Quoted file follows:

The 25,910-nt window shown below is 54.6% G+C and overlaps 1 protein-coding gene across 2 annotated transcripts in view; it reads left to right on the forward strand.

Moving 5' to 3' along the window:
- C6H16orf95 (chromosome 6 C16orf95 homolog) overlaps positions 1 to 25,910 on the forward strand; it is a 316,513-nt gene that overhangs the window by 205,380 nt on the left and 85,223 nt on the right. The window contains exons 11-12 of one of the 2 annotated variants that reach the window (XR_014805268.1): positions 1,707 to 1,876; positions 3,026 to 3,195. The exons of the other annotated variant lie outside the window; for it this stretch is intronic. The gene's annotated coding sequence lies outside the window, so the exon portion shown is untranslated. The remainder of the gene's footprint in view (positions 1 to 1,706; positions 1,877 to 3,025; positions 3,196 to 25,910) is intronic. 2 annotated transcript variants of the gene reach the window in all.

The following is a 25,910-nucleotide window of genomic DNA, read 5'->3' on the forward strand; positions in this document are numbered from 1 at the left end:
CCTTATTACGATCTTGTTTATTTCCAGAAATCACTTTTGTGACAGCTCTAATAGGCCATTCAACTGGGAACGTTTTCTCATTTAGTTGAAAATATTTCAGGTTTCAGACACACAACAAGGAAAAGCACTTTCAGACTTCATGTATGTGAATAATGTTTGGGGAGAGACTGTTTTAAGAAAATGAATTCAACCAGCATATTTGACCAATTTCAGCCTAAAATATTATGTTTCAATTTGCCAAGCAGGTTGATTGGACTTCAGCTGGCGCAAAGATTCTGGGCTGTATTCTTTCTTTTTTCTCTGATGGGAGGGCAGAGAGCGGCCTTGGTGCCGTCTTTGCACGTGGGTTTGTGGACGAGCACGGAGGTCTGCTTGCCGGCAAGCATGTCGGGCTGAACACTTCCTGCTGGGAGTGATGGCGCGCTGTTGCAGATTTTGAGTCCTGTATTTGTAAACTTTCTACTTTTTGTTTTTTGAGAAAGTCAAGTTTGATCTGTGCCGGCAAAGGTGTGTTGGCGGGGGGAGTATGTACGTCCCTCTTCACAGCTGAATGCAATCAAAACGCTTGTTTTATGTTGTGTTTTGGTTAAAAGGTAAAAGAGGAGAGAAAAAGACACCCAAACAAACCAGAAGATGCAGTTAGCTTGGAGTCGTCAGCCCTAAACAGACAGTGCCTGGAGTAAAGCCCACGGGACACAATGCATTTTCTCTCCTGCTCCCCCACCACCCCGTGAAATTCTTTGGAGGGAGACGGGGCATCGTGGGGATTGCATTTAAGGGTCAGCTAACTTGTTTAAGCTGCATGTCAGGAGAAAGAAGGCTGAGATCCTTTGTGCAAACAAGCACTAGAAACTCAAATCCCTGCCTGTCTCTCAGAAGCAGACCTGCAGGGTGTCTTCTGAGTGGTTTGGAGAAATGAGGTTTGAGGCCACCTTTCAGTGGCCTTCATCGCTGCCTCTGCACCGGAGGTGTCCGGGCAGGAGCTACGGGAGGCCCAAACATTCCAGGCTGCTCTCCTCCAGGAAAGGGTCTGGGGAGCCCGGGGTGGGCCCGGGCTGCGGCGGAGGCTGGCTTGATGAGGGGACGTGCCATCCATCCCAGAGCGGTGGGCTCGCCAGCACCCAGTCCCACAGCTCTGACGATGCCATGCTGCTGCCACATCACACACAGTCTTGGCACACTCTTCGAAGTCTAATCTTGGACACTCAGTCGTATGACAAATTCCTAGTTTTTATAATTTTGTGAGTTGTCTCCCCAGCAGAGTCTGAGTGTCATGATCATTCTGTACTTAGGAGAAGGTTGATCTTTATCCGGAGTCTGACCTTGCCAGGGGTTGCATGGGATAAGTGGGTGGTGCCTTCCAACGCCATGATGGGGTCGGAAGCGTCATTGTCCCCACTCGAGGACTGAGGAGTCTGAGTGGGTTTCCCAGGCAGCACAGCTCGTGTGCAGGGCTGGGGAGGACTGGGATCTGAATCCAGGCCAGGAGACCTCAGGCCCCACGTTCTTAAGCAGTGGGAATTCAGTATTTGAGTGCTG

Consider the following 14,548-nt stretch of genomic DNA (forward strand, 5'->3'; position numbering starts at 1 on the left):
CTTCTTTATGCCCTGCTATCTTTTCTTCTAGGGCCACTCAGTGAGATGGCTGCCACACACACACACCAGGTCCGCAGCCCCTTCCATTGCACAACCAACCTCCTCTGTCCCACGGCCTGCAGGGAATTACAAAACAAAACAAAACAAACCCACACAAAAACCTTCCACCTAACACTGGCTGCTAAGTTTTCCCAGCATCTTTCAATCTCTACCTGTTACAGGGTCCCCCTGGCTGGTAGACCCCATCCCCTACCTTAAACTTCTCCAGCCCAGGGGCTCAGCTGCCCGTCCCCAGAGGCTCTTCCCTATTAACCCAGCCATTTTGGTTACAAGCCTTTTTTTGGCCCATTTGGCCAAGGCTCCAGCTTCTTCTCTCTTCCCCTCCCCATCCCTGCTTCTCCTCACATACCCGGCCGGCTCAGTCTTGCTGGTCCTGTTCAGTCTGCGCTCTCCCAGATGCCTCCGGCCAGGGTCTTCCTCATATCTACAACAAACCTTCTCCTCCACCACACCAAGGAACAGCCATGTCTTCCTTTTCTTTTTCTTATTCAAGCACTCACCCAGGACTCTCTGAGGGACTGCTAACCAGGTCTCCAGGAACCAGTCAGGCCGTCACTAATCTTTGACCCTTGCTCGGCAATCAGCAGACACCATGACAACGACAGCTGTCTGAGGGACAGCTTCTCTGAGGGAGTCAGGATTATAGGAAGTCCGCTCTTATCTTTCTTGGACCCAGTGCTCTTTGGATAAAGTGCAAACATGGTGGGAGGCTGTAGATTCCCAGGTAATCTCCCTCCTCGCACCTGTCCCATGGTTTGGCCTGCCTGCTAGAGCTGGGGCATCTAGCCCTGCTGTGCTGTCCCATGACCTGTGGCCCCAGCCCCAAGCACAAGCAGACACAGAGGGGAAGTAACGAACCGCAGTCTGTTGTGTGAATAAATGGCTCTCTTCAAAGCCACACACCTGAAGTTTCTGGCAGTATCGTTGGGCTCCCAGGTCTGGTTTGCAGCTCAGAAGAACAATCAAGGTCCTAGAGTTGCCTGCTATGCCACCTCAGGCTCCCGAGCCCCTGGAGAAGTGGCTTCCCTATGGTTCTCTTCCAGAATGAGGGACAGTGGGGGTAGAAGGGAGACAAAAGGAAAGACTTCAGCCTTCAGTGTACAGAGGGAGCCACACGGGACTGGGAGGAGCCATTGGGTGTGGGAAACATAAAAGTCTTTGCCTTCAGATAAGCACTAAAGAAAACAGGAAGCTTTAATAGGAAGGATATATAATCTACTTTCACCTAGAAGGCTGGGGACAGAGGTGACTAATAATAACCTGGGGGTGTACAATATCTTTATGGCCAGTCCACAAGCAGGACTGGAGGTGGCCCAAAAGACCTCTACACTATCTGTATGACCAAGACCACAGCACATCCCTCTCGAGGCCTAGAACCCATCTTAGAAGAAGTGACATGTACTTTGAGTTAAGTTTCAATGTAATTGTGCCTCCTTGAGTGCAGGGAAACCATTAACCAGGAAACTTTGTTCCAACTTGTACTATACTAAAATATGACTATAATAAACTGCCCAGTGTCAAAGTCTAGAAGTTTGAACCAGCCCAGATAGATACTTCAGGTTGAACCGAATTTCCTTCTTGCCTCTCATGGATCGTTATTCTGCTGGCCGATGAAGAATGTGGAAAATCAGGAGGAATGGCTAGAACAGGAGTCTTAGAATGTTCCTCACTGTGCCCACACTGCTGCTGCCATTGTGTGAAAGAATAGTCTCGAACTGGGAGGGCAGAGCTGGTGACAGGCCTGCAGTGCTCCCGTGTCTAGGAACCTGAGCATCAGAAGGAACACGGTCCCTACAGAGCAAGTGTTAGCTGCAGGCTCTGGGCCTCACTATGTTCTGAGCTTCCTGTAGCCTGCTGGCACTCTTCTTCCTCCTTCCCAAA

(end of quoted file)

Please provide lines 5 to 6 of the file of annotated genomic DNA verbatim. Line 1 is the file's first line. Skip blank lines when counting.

CCTTATTACGATCTTGTTTATTTCCAGAAATCACTTTTGTGACAGCTCTAATAGGCCATTCAACTGGGAACGTTTTCTCATTTAGTTGAAAATATTTCAGGTTTCAGACACACAACAAGGAAAAGCACTTTCAGACTTCATGTATGTGAATAATGTTTGGGGAGAGACTGTTTTAAGAAAATGAATTCAACCAGCATATTTGACCAATTTCAGCCTAAAATATTATGTTTCAATTTGCCAAGCAGGTTGATTGGACTTCAGCTGGCGCAAAGATTCTGGGCTGTATTCTTTCTTTTTTCTCTGATGGGAGGGCAGAGAGCGGCCTTGGTGCCGTCTTTGCACGTGGGTTTGTGGACGAGCACGGAGGTCTGCTTGCCGGCAAGCATGTCGGGCTGAACACTTCCTGCTGGGAGTGATGGCGCGCTGTTGCAGATTTTGAGTCCTGTATTTGTAAACTTTCTACTTTTTGTTTTTTGAGAAAGTCAAGTTTGATCTGTGCCGGCAAAGGTGTGTTGGCGGGGGGAGTATGTACGTCCCTCTTCACAGCTGAATGCAATCAAAACGCTTGTTTTATGTTGTGTTTTGGTTAAAAGGTAAAAGAGGAGAGAAAAAGACACCCAAACAAACCAGAAGATGCAGTTAGCTTGGAGTCGTCAGCCCTAAACAGACAGTGCCTGGAGTAAAGCCCACGGGACACAATGCATTTTCTCTCCTGCTCCCCCACCACCCCGTGAAATTCTTTGGAGGGAGACGGGGCATCGTGGGGATTGCATTTAAGGGTCAGCTAACTTGTTTAAGCTGCATGTCAGGAGAAAGAAGGCTGAGATCCTTTGTGCAAACAAGCACTAGAAACTCAAATCCCTGCCTGTCTCTCAGAAGCAGACCTGCAGGGTGTCTTCTGAGTGGTTTGGAGAAATGAGGTTTGAGGCCACCTTTCAGTGGCCTTCATCGCTGCCTCTGCACCGGAGGTGTCCGGGCAGGAGCTACGGGAGGCCCAAACATTCCAGGCTGCTCTCCTCCAGGAAAGGGTCTGGGGAGCCCGGGGTGGGCCCGGGCTGCGGCGGAGGCTGGCTTGATGAGGGGACGTGCCATCCATCCCAGAGCGGTGGGCTCGCCAGCACCCAGTCCCACAGCTCTGACGATGCCATGCTGCTGCCACATCACACACAGTCTTGGCACACTCTTCGAAGTCTAATCTTGGACACTCAGTCGTATGACAAATTCCTAGTTTTTATAATTTTGTGAGTTGTCTCCCCAGCAGAGTCTGAGTGTCATGATCATTCTGTACTTAGGAGAAGGTTGATCTTTATCCGGAGTCTGACCTTGCCAGGGGTTGCATGGGATAAGTGGGTGGTGCCTTCCAACGCCATGATGGGGTCGGAAGCGTCATTGTCCCCACTCGAGGACTGAGGAGTCTGAGTGGGTTTCCCAGGCAGCACAGCTCGTGTGCAGGGCTGGGGAGGACTGGGATCTGAATCCAGGCCAGGAGACCTCAGGCCCCACGTTCTTAAGCAGTGGGAATTCAGTATTTGAGTGCTG

Consider the following 14,548-nt stretch of genomic DNA (forward strand, 5'->3'; position numbering starts at 1 on the left):